Roman type

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Bembo is a roman typeface that Stanley Morison revived in 1928 based on punches cut by Francesco Griffo in 1495.

In Latin-script typography, roman is one of the three main kinds of historical type, alongside blackletter and italic. Roman type was modelled from a European scribal manuscript style of the 15th century, based on the pairing of inscriptional capitals used in ancient Rome with Carolingian minuscules developed in the Holy Roman Empire.[1]

During the early Renaissance, roman and italic type were used separately. Today, roman and italic type are mixed, and most typefaces are composed of an upright roman style with an associated italic or oblique style.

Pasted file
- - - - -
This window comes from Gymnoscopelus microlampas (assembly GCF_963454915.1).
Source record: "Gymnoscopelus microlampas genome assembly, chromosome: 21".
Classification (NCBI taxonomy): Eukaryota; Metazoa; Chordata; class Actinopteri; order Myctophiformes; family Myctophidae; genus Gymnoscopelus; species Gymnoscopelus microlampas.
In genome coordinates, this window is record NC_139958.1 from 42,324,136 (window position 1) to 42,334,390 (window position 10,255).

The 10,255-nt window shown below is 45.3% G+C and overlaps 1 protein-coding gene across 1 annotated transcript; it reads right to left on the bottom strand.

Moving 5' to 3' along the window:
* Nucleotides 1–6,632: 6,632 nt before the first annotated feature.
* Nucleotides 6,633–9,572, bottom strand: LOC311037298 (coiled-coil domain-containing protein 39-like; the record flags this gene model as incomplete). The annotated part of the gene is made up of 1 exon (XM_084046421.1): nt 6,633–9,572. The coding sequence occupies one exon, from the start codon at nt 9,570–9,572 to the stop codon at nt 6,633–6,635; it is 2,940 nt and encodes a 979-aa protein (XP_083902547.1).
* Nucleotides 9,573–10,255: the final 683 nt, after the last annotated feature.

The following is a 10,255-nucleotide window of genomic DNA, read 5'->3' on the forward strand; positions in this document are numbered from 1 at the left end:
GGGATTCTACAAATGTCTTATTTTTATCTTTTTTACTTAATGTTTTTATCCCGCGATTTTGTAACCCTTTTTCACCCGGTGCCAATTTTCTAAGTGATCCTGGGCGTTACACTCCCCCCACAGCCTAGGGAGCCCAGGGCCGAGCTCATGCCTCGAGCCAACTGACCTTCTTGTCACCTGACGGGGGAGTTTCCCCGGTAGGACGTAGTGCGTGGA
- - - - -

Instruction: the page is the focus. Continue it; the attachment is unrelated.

Popular roman typefaces include Bembo, Baskerville, Caslon, Jenson, Times Roman and Garamond.

The name roman is customarily applied uncapitalized distinguishing early Italian typefaces of the Renaissance period and most subsequent upright types based on them, in contrast to Roman letters dating from classical antiquity.[2][3]

See also


  1. Bringhurst, p 124.
  2. Bringhurst.
  3. Nesbitt.


  • Bringhurst, Robert (2008), The Elements of Typographic Style (version 3.2). Vancouver: Hartley & Marks. Often referred to simply as "Bringhurst", Elements is widely respected as the current English-language authority on typographic style.
  • Nesbitt, Alexander The History and Technique of Lettering (1957), Dover Publications, Inc. ISBN 0-486-40281-9. The Dover edition is an abridged and corrected republication of the work originally published in 1950 by Prentice-Hall, Inc. under the title Lettering: The History and Technique of Lettering as Design